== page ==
The Supreme Court decided this week to throw out a lower court ruling that previously allowed a 17-year-old undocumented immigrant to obtain an abortion while in federal custody.
The high court ruled unanimously on Monday to throw out the decision, even though the teen, referred to only as “Jane Doe” in court documents, had already gotten the procedure, CNN reports.
The move is a victory for the Trump administration, which pushed for the decision to be vacated so as not to set a precedent in the event of similar cases arising in the future. Doe obtained the abortion on October 25, Reuters reports — the day after the Trump administration’s objections were struck down by the U.S. appeals court.
Justice Department spokeswoman Kerri Kupec praised the ruling in a statement, Reuters reports.
“The Supreme Court has repeatedly made clear that the federal government is not required to facilitate abortions for minors and may choose policies favoring life over abortion,” Kupec said. “We look forward to continuing to press the government’s interest in the sanctity of life.”
The American Civil Liberties Union, the organization that represented Jane Doe last year and who previously called the Trump administration’s attempt to delay her abortion “unconstitutional,” said in a statement that the battle for abortion access will continue.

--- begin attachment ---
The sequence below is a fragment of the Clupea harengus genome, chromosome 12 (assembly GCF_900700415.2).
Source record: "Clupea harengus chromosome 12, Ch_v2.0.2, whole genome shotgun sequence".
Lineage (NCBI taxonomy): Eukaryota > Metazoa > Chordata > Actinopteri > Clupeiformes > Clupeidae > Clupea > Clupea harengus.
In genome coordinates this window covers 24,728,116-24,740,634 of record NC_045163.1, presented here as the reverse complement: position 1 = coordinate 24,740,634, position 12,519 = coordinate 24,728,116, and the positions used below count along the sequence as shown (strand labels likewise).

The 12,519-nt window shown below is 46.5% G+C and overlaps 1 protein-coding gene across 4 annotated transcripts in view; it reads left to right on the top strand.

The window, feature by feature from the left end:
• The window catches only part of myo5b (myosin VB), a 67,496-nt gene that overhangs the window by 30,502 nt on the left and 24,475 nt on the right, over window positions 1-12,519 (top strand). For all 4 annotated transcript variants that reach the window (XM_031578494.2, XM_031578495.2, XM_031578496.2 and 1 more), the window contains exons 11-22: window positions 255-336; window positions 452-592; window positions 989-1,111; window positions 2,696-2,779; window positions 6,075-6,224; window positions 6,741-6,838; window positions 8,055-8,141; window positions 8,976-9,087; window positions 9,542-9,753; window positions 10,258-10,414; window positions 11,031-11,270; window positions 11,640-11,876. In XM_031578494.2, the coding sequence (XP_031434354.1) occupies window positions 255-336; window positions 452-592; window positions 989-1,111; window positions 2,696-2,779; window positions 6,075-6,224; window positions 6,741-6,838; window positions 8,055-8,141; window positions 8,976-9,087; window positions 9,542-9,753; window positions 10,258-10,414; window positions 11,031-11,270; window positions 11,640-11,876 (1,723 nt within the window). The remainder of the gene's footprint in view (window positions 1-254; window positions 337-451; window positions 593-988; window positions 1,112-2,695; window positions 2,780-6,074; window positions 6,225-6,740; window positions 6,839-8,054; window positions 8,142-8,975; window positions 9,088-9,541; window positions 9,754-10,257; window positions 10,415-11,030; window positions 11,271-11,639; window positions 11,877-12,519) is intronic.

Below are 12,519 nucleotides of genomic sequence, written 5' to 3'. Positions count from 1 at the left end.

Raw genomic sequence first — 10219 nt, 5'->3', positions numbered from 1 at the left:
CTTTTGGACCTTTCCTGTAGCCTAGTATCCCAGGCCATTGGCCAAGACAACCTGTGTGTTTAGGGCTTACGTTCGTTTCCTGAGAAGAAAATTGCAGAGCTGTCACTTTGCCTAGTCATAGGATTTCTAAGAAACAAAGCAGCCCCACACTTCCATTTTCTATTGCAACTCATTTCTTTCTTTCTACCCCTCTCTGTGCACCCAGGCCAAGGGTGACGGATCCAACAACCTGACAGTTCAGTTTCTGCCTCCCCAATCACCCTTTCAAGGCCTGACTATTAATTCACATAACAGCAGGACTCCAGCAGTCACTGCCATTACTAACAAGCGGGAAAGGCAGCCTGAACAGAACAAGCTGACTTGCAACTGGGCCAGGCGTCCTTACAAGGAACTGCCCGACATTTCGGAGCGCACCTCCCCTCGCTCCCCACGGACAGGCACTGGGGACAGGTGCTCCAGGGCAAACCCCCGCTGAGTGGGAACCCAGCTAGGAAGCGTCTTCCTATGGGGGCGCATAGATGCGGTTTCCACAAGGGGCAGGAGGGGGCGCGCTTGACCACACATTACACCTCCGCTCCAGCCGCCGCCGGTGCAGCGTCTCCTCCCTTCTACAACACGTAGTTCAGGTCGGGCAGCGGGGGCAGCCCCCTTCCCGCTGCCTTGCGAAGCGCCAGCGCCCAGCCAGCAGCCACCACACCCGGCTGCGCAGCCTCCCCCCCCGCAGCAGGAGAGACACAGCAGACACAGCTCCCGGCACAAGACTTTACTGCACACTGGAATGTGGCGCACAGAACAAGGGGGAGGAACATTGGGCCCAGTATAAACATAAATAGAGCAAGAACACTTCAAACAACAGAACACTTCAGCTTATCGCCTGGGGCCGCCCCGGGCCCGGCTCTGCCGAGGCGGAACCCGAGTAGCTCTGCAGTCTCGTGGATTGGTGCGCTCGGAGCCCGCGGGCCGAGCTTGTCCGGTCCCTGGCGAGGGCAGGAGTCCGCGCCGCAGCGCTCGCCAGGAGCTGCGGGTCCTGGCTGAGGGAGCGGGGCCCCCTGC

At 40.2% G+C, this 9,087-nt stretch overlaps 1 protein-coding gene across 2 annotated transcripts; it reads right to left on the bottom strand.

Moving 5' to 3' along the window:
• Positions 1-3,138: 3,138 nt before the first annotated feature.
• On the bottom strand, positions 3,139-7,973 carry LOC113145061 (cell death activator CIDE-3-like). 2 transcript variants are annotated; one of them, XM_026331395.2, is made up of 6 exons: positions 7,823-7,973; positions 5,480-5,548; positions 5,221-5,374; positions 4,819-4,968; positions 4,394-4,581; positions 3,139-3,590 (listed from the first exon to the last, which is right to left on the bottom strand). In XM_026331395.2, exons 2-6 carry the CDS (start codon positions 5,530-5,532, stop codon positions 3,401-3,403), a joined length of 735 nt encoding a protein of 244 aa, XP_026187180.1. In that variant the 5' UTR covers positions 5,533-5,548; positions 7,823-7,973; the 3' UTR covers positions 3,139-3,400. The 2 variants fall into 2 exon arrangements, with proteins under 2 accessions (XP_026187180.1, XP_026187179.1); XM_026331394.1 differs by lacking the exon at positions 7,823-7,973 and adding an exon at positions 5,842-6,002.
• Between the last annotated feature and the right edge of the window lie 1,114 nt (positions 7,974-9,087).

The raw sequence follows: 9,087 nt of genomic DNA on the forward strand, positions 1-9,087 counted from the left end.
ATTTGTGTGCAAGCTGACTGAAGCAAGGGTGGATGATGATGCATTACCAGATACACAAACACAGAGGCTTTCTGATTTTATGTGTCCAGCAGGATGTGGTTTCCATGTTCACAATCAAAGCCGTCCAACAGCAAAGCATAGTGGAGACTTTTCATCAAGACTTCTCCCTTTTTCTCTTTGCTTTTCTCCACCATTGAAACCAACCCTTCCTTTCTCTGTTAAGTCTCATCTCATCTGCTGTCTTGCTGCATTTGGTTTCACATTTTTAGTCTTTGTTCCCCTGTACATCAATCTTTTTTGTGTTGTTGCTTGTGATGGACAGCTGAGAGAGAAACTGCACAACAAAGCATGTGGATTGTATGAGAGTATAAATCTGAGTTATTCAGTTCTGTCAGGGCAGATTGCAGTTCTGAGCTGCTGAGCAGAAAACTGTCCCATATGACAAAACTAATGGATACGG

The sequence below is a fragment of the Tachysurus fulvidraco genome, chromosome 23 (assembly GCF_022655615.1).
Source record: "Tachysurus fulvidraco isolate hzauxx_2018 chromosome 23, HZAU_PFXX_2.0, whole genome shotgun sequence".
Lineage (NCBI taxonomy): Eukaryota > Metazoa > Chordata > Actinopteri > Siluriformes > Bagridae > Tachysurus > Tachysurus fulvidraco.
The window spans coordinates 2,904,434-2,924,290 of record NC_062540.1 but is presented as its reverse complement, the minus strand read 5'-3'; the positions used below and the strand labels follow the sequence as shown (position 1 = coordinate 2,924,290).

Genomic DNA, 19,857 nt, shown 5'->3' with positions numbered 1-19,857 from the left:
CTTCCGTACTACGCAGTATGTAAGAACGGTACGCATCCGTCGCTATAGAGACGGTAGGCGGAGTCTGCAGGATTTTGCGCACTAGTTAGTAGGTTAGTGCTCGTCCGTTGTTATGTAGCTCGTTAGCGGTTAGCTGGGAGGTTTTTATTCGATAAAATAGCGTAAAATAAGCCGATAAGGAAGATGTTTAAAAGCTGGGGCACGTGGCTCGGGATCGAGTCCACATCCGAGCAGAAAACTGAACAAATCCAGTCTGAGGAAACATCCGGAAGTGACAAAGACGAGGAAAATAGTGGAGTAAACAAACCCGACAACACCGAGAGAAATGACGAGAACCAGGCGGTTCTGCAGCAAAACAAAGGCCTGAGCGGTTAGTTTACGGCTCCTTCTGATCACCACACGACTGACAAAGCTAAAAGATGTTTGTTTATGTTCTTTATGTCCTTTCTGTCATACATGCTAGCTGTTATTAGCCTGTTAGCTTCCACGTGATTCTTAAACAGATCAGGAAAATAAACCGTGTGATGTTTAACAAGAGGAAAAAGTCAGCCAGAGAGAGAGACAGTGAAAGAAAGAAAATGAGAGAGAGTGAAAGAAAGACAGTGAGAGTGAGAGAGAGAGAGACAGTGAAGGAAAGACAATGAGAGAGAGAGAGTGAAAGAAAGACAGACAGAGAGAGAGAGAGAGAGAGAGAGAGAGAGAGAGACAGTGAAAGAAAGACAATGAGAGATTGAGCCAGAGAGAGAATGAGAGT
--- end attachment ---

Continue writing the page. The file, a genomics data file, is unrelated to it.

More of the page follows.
“Today’s decision doesn’t affect our ongoing efforts to ensure that all ‘Janes’ can get an abortion if they need one,” ACLU lawyer Brigitte Amiri said in a statement. “The district court has blocked the Trump administration’s cruel policy of obstructing unaccompanied immigrant minors’ access to abortion while the case continues, and we won’t stop until we strike it down once and for all.”
The Supreme Court opted not to reprimand the ACLU’s lawyers for their handling of the situation, despite the Trump administration’s requests. The administration previously accused the ACLU of misleading the Justice Department in terms of when Doe would actually have the abortion, Reuters reports.
As stated in the court’s opinion on the case, “not all communication breakdowns constitute misconduct.”
[Photo: Stock photo of sunlight falling an a pregnant woman standing by a wall. By Daniel Esparza/EyeEm, via Getty Images]